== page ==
DECEMBER 2, 2021
I CAN’T REMEMBER when I first heard it, but I’ve carried in the back of my mind for a long time the idea that a marriage often has to get truly horrible before it ends in divorce, particularly for those with a deep investment in the institution as an attainment or life goal. It’s a death by a thousand cuts — a slow and steady series of adjustments you don’t even realize you’re making until something happens to show you just how far you’ve twisted yourself up in order to hold on to the thing you thought you wanted.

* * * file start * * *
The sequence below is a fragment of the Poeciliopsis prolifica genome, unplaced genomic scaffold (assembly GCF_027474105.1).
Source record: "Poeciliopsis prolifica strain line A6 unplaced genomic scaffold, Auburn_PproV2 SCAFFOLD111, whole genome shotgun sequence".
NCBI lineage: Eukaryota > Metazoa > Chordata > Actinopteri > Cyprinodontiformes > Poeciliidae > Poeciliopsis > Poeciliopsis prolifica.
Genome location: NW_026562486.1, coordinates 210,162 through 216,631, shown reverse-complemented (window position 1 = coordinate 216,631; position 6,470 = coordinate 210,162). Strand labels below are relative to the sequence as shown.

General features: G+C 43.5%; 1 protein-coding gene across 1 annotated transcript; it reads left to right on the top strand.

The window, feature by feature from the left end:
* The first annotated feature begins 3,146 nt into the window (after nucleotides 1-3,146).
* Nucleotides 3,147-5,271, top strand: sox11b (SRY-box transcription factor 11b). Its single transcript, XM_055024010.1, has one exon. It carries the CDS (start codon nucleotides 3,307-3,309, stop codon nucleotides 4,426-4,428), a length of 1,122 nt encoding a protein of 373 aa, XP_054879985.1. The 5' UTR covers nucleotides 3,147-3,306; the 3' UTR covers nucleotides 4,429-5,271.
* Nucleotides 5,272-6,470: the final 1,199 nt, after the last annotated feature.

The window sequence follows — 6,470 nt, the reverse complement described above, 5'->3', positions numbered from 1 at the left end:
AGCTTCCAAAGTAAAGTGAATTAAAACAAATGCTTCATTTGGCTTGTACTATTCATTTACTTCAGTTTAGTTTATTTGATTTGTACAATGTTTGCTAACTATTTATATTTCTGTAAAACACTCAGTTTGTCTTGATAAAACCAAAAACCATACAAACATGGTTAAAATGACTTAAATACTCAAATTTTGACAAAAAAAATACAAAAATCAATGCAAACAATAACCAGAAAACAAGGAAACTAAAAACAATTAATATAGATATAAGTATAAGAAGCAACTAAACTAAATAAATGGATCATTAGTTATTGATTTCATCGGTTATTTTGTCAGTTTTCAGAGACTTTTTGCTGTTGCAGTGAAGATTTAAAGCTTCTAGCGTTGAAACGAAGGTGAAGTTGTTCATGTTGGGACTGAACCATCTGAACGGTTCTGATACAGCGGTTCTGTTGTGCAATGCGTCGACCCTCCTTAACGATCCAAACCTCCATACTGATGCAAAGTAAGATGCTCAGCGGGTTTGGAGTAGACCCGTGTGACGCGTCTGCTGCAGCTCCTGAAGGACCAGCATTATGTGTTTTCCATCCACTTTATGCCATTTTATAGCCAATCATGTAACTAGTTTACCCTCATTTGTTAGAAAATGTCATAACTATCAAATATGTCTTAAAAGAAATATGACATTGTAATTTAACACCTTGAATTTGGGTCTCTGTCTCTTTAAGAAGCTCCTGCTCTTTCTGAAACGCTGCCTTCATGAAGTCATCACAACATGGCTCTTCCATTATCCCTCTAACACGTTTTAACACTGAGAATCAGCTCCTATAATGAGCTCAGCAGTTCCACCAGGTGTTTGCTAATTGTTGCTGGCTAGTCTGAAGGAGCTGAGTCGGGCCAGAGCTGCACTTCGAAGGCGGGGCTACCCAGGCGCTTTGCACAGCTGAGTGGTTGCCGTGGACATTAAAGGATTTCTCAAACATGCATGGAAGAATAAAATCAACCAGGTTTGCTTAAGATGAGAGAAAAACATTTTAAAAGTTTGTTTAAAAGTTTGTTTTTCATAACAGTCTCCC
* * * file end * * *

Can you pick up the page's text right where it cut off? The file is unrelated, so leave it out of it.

It feels like an appropriate metaphor for what’s been happening over the past year and a half for many people who make their life in the arts. Not surprisingly, those who perform live in front of audiences were the ones whose disaffection peaked the earliest. The Creating New Futures project, initiated by Yanira Castro, Laura Colby, Sarah Greenbaum, Emily Johnson, jumatatu m. poe, Brian Rogers, Michael Sakamoto, Karen Sherman, Amy Smith, and Tara Aisha Willis, was one of the first instances of collective refusal that caught my attention. The group started to coalesce through social media posts and conversations, primarily among dancers and choreographers commiserating with one another over suddenly losing most, if not all, of their income as COVID-related cancellations flooded in. To top it off, they were not yet eligible for unemployment, nor was it clear they ever would be. An Instagram post by choreographer and dancer Miguel Gutierrez on March 21, 2020, touched a nerve with its call for those in leadership to recognize the position they were putting artists in: